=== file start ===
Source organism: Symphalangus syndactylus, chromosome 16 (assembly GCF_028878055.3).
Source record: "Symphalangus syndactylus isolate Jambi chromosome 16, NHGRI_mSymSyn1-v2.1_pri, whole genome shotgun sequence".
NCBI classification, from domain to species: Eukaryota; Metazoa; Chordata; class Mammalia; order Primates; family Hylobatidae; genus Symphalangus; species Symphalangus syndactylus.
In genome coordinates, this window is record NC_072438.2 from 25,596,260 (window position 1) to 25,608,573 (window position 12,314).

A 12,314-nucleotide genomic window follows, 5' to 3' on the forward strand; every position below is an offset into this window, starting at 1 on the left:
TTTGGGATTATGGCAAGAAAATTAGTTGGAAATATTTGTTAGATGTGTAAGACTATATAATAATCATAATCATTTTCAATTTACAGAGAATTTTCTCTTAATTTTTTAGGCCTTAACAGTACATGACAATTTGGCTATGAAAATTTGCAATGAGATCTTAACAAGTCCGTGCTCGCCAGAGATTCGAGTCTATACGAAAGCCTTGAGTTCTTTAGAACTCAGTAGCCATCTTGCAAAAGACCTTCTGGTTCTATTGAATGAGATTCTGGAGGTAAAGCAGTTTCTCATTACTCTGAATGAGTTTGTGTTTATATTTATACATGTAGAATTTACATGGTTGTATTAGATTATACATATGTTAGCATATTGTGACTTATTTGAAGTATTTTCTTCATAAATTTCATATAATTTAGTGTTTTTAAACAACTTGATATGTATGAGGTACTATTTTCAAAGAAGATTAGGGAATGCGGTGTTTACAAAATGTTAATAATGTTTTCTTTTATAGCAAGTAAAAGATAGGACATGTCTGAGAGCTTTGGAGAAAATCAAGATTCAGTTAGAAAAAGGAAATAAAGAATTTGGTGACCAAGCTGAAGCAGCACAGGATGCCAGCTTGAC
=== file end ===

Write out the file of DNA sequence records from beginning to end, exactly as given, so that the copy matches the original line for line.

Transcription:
Source organism: Symphalangus syndactylus, chromosome 16 (assembly GCF_028878055.3).
Source record: "Symphalangus syndactylus isolate Jambi chromosome 16, NHGRI_mSymSyn1-v2.1_pri, whole genome shotgun sequence".
NCBI classification, from domain to species: Eukaryota; Metazoa; Chordata; class Mammalia; order Primates; family Hylobatidae; genus Symphalangus; species Symphalangus syndactylus.
In genome coordinates, this window is record NC_072438.2 from 25,596,260 (window position 1) to 25,608,573 (window position 12,314).

A 12,314-nucleotide genomic window follows, 5' to 3' on the forward strand; every position below is an offset into this window, starting at 1 on the left:
TTTGGGATTATGGCAAGAAAATTAGTTGGAAATATTTGTTAGATGTGTAAGACTATATAATAATCATAATCATTTTCAATTTACAGAGAATTTTCTCTTAATTTTTTAGGCCTTAACAGTACATGACAATTTGGCTATGAAAATTTGCAATGAGATCTTAACAAGTCCGTGCTCGCCAGAGATTCGAGTCTATACGAAAGCCTTGAGTTCTTTAGAACTCAGTAGCCATCTTGCAAAAGACCTTCTGGTTCTATTGAATGAGATTCTGGAGGTAAAGCAGTTTCTCATTACTCTGAATGAGTTTGTGTTTATATTTATACATGTAGAATTTACATGGTTGTATTAGATTATACATATGTTAGCATATTGTGACTTATTTGAAGTATTTTCTTCATAAATTTCATATAATTTAGTGTTTTTAAACAACTTGATATGTATGAGGTACTATTTTCAAAGAAGATTAGGGAATGCGGTGTTTACAAAATGTTAATAATGTTTTCTTTTATAGCAAGTAAAAGATAGGACATGTCTGAGAGCTTTGGAGAAAATCAAGATTCAGTTAGAAAAAGGAAATAAAGAATTTGGTGACCAAGCTGAAGCAGCACAGGATGCCAGCTTGAC